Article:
Cleveland's right-to-counsel is funded in the 2022 budget far below expected cost
The Legal Aid Society of Cleveland and United Way of Greater Cleveland are looking for new sources of funding beyond this year to keep Cleveland’s right-to-counsel program running.
City council created a right to legal representation in 2020 for families facing eviction.
Any Cleveland renter facing eviction whose income is below the poverty line and has a child in the house is guaranteed a lawyer to fight their eviction.
The program cost Legal Aid $2.7 million to run in 2021, and costs are expected to increase in 2022 as financial support and protections against eviction created during the pandemic expire.
The city’s 2022 budget allocates $500,000 for the program, an increase from the city’s 2021 contribution of $300,000.
Melanie Shakarian with Legal Aid said there’s enough funding from philanthropic sources and the city to keep the program running this year.
“Looking beyond 2022, when philanthropic funds are not the primary source of funding for this program, we continue to need city support,” Shakarian told Ideastream Public Media.
At a January 31 city council meeting, United Way CEO Augie Napoli stressed the need for city support, saying philanthropic sources can’t be relied on every year.
“We want to stay focused on what the city can do through city council and through the budget,” Napoli said.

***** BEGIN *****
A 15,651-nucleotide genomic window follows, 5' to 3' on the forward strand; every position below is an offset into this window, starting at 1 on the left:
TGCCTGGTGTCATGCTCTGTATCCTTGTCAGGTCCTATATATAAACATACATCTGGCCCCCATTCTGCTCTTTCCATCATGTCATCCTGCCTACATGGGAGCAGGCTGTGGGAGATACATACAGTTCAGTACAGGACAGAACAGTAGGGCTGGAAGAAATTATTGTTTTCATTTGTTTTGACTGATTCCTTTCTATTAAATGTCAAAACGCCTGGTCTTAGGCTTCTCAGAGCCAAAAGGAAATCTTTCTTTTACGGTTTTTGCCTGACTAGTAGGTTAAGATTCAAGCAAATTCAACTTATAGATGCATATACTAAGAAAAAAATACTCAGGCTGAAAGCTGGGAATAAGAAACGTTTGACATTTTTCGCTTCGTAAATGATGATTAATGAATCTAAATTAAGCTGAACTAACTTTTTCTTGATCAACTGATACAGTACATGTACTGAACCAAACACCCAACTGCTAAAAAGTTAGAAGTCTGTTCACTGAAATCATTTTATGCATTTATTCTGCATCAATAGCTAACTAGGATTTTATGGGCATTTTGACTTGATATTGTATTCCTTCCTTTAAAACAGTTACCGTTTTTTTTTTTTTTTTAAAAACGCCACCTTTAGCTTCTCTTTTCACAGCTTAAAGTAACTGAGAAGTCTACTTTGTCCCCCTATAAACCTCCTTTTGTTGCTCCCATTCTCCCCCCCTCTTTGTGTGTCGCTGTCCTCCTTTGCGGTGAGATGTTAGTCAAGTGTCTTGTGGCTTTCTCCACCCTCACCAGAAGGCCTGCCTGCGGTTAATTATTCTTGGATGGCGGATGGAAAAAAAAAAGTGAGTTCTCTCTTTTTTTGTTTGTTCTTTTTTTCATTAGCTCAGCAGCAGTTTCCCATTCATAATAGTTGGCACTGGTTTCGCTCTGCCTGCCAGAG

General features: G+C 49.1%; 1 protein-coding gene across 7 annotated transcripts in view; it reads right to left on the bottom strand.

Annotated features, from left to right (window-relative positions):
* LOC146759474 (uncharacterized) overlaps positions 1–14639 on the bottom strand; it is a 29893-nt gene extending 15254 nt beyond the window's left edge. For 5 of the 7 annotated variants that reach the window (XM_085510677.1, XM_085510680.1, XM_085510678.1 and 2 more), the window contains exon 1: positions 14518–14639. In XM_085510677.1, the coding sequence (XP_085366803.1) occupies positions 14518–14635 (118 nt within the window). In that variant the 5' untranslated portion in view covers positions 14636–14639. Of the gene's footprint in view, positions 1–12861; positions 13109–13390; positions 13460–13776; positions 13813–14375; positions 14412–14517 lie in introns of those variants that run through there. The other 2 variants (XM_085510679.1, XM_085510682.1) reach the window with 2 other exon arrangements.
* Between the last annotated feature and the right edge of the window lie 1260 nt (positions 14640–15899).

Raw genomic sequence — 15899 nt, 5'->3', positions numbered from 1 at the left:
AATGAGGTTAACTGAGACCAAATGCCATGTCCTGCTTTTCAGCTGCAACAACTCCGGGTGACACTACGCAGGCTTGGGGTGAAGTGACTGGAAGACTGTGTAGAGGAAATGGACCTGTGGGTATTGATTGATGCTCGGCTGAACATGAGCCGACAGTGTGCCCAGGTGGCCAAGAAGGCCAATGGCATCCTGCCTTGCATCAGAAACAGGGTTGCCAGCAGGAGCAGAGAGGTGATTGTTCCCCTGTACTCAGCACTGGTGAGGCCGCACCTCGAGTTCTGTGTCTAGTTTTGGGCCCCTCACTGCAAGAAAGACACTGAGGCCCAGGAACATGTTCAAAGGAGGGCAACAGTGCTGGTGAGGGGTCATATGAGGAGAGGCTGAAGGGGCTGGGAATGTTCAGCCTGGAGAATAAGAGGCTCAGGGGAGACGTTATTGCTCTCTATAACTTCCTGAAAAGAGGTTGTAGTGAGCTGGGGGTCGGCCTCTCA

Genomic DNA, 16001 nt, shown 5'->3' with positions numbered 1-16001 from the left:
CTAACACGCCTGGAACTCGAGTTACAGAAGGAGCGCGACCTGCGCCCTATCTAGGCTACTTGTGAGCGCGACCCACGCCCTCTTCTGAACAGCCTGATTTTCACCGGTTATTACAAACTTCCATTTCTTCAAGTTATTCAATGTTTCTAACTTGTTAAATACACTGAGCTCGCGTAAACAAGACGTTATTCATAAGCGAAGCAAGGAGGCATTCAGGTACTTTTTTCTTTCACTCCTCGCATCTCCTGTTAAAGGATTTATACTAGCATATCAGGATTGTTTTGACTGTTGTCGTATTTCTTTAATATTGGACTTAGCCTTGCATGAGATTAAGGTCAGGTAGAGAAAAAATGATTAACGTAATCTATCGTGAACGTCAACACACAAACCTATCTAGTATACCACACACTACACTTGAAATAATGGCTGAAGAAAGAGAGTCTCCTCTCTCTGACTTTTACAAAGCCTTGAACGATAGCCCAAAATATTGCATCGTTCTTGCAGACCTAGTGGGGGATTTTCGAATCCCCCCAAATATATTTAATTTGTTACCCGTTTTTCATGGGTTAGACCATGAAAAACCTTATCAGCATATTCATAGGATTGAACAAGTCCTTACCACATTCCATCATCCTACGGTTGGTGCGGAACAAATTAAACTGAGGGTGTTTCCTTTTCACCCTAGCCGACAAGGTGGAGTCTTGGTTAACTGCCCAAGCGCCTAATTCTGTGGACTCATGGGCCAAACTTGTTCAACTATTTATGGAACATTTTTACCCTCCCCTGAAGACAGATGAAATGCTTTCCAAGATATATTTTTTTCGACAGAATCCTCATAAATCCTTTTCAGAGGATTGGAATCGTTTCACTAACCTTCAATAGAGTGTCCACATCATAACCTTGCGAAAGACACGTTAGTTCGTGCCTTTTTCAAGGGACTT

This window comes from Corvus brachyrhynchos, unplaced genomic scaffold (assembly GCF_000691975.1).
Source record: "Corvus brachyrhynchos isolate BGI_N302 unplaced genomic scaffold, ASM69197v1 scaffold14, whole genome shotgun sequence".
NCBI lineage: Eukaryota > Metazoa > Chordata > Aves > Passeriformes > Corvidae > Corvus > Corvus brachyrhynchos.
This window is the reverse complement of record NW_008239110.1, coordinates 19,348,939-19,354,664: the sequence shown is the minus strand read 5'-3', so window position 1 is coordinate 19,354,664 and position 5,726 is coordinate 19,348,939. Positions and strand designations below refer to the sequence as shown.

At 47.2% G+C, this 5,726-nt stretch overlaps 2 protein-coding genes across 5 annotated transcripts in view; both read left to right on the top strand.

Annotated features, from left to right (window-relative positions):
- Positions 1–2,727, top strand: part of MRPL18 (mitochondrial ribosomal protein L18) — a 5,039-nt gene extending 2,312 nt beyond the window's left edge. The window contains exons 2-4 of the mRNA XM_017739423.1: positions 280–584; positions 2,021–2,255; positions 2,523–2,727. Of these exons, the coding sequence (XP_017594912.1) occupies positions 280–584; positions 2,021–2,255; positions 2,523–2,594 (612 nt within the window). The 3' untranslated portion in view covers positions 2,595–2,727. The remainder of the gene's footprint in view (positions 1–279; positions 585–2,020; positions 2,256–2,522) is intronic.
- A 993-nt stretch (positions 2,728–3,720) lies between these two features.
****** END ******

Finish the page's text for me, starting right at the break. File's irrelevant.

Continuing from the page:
During the January meeting, a consultant told council that 93 percent of families facing eviction who qualified under the rules of right-to-counsel in 2021 were able to avoid eviction.
“Approximately 60 percent of eligible households in Cleveland who are facing eviction were represented in 2021. Sixty percent,” said Neil Steinkamp from the New York-based consulting firm Stout. “Prior to right-to-counsel, that was around 1 or 2 percent.”
When budget hearings in city council started in February, finding additional funding for the program proved difficult.
Council recently submitted its revisions to Mayor Justin Bibb’s 2022 budget. Among the changes is an increase in right-to-counsel funding by $200,000 from the mayor's original proposal, but still far below the cost of the program.
The budget used $62 million in reserves, primarily for additional staff positions throughout city government. The structural imbalance caused “grave concerns” for Council President Blaine Griffin, who still voted it out of finance committee.
There has to be legal representation for Cleveland families meeting the program's requirements, Julie Wisneski, director of housing stability at United Way of Greater Cleveland told Ideastream, so one way or another, the program will have to keep going.
“With the city’s fantastic investment and our work attempting to fundraise and expand the program eventually, if possible, we’re committed to it,” Wisneski said.
Wisneski said it’s possible money from the American Rescue Plan Act could go toward eviction services when more becomes available this year.